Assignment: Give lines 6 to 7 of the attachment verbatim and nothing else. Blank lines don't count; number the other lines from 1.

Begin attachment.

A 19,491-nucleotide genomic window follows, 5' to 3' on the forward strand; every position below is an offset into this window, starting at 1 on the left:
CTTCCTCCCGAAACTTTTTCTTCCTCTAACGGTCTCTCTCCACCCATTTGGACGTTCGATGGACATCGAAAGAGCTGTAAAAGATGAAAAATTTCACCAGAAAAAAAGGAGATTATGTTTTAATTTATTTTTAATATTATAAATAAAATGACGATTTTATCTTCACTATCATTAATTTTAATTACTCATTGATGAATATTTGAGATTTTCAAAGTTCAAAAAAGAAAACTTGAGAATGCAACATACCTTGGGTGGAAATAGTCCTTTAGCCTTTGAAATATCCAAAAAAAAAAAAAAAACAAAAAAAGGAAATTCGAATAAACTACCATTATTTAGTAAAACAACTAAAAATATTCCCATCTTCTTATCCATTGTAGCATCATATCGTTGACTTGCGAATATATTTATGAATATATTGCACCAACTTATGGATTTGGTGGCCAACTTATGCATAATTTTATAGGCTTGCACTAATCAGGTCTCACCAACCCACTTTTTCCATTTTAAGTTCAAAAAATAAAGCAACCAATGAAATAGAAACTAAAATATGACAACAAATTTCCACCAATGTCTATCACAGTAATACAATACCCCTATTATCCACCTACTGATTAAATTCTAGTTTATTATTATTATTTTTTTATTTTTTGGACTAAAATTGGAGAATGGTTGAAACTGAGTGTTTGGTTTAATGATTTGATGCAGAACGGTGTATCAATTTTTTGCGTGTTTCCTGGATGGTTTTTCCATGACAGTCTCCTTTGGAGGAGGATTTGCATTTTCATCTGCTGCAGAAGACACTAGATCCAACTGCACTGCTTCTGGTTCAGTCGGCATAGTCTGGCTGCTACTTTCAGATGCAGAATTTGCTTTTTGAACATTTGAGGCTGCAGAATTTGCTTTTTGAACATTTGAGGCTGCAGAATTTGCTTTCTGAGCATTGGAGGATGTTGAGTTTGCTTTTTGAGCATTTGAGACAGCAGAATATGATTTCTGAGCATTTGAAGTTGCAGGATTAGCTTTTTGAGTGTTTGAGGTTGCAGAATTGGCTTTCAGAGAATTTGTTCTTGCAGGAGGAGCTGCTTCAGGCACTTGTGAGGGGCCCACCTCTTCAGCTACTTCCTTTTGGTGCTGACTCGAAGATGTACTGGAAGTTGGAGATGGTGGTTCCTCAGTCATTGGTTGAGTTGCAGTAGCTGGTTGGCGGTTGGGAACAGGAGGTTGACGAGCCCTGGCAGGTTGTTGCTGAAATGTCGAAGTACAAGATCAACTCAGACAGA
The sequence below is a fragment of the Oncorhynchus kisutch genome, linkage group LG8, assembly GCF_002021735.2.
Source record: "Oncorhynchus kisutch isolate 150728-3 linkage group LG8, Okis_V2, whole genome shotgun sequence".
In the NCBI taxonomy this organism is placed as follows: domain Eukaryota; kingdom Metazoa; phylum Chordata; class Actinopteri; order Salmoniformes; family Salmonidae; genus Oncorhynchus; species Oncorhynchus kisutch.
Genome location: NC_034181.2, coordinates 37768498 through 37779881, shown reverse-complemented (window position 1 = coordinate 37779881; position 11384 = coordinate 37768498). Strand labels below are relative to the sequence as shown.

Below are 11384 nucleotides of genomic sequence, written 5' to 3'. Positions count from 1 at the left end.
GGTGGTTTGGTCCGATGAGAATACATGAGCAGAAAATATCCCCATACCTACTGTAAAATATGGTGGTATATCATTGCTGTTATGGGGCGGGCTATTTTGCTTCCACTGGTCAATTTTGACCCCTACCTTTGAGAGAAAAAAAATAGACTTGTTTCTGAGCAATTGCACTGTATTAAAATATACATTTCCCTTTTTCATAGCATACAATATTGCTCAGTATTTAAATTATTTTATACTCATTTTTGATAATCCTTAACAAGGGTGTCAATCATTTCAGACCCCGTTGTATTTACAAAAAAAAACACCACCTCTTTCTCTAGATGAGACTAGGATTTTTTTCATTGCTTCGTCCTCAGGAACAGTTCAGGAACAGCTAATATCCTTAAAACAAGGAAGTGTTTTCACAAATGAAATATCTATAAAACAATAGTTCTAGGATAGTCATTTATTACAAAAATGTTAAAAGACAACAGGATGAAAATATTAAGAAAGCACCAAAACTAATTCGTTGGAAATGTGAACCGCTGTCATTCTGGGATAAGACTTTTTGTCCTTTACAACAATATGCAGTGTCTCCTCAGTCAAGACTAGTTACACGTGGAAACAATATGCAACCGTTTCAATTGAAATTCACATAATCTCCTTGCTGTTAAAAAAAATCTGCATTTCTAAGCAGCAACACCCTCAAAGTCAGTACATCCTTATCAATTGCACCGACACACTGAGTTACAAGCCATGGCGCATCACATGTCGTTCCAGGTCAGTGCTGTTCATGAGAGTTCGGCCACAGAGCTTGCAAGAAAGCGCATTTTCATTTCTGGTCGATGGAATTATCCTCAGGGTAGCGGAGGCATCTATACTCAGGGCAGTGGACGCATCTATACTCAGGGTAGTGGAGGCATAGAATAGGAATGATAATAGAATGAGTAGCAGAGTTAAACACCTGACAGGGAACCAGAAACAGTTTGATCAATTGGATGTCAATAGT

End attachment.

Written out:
Genome location: NC_034181.2, coordinates 37768498 through 37779881, shown reverse-complemented (window position 1 = coordinate 37779881; position 11384 = coordinate 37768498). Strand labels below are relative to the sequence as shown.

Below are 11384 nucleotides of genomic sequence, written 5' to 3'. Positions count from 1 at the left end.